California Counties Expand Use of Satellite Images to Identify Illegal Grow Sites

The Mendocino County Board of Supervisors may direct staff at tonight’s meeting to determine whether satellite technology can help the county identify illegal grow sites. County staff states that the technology will cut enforcement costs and increase tax revenues.

Mendocino County is closing the first phase of its cannabis cultivation licensing process on October 4, 2019. During this phase, the county is allocating permits to those persons or entities that offer proof that cannabis was cultivated on the proposed site prior to January 1, 2016.

The Mendocino Cannabis Association is against the county’s plan to use satellite technology. The MCA suggests that the county should instead extend the permitting deadline and upgrade its cannabis licensing technology. The association also believes that shutting down illegal grow sites will negatively impact the county as violators will sell or abandon their properties.

Mendocino County is among a number of California counties that are using satellite technology to enforce cannabis code compliance including El Dorado County, which recently issued an RFP for the services. Humboldt County was the first to use satellite imagery as a means of identifying the estimated 15,000 illegal grow sites that existed in the county at the time of legalization.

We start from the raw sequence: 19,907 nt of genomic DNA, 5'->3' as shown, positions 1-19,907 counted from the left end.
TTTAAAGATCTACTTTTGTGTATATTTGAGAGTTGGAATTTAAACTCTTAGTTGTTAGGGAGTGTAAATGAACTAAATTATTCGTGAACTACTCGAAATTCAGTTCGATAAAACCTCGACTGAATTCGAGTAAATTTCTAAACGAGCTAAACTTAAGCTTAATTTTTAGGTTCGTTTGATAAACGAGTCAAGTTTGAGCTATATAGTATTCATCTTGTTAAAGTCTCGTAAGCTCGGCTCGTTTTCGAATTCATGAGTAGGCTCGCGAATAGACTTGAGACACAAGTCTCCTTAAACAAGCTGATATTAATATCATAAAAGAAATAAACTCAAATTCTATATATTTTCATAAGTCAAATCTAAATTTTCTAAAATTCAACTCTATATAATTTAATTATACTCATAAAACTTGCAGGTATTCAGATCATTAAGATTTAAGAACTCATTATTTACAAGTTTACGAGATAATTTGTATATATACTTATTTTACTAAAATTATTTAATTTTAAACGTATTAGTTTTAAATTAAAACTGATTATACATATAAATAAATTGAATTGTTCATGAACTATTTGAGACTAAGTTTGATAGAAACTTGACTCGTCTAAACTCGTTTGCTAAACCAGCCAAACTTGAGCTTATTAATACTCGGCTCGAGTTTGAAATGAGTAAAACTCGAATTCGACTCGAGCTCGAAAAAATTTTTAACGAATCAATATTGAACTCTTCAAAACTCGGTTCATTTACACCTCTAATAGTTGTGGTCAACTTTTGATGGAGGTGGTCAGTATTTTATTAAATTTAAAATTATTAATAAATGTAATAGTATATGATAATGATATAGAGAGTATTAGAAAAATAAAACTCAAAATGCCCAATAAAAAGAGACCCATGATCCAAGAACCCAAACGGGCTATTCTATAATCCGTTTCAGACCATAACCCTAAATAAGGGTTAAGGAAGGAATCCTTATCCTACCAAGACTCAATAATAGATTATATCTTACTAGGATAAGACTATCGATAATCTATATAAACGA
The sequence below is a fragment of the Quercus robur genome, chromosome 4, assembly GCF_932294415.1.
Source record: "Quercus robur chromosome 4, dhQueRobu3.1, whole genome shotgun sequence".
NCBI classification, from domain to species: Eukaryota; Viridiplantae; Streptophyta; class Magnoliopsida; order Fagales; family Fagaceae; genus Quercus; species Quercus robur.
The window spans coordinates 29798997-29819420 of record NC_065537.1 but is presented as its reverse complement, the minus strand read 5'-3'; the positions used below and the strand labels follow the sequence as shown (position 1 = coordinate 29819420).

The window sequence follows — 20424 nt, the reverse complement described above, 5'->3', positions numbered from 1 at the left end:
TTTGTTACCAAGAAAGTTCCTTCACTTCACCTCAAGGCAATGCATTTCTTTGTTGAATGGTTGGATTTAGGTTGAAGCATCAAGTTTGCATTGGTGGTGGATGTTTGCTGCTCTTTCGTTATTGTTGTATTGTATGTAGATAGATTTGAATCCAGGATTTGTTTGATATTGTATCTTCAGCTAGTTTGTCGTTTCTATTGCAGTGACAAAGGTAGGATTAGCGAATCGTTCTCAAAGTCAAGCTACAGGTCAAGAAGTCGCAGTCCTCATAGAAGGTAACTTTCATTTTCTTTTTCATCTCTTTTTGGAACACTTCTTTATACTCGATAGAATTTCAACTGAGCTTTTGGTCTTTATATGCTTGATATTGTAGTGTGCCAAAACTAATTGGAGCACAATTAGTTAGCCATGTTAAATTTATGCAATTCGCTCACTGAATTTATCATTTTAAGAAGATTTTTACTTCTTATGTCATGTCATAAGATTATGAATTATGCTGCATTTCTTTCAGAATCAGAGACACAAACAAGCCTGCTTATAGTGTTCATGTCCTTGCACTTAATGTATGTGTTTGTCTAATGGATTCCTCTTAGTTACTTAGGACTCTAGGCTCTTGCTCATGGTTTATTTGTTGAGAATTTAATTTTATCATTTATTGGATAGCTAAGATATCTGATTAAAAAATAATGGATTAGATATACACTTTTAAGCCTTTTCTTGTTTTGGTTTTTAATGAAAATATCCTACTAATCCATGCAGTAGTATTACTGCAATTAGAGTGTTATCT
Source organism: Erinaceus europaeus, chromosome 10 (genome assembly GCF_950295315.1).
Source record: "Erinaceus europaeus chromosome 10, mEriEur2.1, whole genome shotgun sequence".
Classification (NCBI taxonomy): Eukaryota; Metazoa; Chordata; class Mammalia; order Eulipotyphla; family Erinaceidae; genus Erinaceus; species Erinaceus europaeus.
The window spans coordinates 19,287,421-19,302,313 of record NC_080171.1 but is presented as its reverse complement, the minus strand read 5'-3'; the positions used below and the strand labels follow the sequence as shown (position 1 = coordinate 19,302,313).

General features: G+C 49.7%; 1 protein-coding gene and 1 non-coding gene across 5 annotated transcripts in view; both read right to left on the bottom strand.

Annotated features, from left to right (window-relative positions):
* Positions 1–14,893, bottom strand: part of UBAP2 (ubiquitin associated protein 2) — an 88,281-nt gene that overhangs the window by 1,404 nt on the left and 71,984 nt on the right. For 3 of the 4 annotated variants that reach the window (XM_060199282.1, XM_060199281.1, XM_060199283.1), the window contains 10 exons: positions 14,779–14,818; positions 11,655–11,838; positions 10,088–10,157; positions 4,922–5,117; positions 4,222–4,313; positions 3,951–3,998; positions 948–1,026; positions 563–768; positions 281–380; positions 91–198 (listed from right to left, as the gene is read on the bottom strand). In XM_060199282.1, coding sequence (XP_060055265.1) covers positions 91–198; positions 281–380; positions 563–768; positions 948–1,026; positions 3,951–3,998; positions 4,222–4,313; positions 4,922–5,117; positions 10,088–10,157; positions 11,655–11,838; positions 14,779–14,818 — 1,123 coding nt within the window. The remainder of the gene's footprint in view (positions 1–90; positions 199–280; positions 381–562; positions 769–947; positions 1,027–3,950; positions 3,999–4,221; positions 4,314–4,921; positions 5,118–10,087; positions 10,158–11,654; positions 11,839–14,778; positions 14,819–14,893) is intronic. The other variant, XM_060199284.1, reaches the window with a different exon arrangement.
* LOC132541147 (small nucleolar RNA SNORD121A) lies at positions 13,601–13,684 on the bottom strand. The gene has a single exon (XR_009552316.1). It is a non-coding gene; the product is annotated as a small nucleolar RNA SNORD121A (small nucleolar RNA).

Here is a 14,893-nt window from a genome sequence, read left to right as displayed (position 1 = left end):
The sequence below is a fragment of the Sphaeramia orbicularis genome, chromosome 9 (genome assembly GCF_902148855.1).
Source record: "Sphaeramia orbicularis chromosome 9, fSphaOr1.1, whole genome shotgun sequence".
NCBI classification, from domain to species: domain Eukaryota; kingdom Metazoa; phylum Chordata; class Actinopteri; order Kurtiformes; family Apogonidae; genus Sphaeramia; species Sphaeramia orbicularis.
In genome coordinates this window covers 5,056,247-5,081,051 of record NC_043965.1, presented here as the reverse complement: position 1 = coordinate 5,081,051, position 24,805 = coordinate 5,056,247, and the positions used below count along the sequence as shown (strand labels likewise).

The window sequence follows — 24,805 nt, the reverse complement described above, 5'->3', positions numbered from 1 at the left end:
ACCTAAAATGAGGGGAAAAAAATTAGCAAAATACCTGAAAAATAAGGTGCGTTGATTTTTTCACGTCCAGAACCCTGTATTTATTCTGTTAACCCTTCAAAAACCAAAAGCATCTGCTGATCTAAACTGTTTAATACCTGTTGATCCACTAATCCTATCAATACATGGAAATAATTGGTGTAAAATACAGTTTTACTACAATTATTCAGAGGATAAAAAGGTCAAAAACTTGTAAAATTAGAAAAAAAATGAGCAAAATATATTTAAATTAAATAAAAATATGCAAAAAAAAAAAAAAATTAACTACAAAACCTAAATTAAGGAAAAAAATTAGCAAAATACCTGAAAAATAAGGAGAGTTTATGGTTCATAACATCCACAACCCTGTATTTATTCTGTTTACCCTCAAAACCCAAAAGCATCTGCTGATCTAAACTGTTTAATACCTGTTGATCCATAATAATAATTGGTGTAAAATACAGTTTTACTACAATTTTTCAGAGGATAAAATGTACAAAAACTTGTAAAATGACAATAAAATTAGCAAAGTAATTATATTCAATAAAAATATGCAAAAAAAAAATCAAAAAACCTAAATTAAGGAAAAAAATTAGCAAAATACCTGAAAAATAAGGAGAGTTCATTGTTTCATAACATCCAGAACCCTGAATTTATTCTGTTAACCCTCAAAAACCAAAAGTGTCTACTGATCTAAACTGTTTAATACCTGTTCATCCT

Humboldt currently uses the technology to monitor the county’s 4,000 square miles of rugged terrain for environmental issues and unpermitted cannabis cultivation. During the pilot year, county staff identified 600 illegal cultivation sites remotely and issued violation notices. Since then, the county has brought in $2 million dollars in fines.

California counties are embracing innovative solutions to combat large areas of coverage that are often include rugged terrain. It still remains to be seen how this technology will be deployed after hemp cultivation becomes more prevalent. Humboldt County may again offer a solution that distinguishes hemp from cannabis crops. Humbold should consider addressing this issue when it finalizes its hemp cultivation rules in the near future.

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